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All Clear in East Palestine? Half the CDC Team That Investigated Train Derailment Got Mystery Illness

The East Palestine, Ohio community impacted by a chemical spill in the wake of a Norfolk Southern train derailment on February 3 has been reassured countless times by authorities that the air and water in the area is “safe.”

But a new report that the investigative team deployed by the Centers from Disease Control and Prevention (CDC) to survey the scene suggests that there may be lingering ecological damage near the train derailment site.

According to the CDC, nearly half of the investigators became sick while researching the possible health impacts of the toxic chemical spill.  Seven of the fifteen team members that conducted house-to-house surveys became ill and displayed symptoms that included sore throats, mild headaches, coughing and nausea.

An official familiar with the cases told CNN the team, some of whom work for the CDC’s Epidemic Intelligence Service, found it suspicious that “they became ill at the same time and with the same symptoms.”

The CDC added that team members resumed data collection within 24 hours, and “impacted team members have not reported ongoing health effects.”

“Symptoms resolved for most team members later the same afternoon, and everyone resumed work on survey data collection within 24 hours,” a CDC rep said in a statement to CNN.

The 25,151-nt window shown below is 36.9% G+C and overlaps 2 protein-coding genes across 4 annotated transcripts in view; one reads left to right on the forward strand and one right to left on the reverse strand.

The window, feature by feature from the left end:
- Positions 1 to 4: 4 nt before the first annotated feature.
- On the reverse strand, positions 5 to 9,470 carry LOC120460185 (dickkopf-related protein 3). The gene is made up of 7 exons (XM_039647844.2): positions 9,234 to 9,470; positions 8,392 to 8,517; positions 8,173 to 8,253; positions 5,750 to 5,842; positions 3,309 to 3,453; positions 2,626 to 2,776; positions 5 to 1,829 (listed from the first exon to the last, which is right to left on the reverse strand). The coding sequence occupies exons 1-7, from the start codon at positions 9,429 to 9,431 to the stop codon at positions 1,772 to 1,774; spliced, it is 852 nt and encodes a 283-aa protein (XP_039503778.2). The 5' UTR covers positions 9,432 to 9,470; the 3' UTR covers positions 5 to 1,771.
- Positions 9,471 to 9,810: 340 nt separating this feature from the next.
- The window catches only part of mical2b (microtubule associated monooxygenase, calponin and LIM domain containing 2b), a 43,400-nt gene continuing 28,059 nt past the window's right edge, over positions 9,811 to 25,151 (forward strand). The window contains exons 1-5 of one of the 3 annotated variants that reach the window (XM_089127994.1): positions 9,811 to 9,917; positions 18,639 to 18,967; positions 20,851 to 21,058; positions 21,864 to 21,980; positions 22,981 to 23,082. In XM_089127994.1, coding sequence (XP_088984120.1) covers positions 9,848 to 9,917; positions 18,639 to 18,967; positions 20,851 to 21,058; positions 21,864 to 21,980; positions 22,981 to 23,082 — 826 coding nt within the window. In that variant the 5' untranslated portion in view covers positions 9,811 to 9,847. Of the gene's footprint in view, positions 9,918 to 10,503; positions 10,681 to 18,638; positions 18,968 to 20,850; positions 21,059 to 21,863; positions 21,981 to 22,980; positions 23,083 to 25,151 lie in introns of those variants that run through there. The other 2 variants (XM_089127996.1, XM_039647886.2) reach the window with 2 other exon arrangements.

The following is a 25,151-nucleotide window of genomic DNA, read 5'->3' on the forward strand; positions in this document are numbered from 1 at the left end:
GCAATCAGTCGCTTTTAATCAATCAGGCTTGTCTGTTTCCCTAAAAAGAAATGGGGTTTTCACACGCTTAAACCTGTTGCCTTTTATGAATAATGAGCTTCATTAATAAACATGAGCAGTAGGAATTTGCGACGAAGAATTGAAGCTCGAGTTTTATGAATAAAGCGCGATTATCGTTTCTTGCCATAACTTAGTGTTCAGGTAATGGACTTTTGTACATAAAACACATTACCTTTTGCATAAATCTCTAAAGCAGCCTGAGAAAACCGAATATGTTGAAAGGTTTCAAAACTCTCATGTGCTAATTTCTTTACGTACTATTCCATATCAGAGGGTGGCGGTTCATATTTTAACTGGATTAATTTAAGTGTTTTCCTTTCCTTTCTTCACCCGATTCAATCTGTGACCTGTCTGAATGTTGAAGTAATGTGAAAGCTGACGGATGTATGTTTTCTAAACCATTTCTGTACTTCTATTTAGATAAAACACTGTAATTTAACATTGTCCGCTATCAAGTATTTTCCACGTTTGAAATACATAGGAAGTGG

As CBS News reported, “the illnesses are coming to light after repeated assurances by government officials and representatives from Norfolk Southern, the company that operated the train, that the air and drinking water in East Palestine is not hazardous to health.”

“Since Feb. 8, when the burning railcars were finally extinguished, state and federal officials have consistently told East Palestine residents that they have not detected any chemicals linked to the derailment in air or drinking water at levels that would threaten human health,” the report added. “Yet people living in East Palestine and the surrounding area have continued to share stories about unexplained symptoms including headaches, sore throats, nasal congestion, bloody noses, skin rashes, coughs and eye irritation.”

“It adds confirmation that the symptoms reported by East Palestine residents are real and are associated with environmental exposures from the derailment and chemical fire,” David Michaels, an epidemiologist and professor who ran OSHA from 2009 to 2017 told CBS News.

The Justice Department filed a lawsuit against Norfolk Southern Railway Company on Thursday. The Environmental Protection Agency is seeking to hold Norfolk Southern accountable for all damages under the Clean Water Act.


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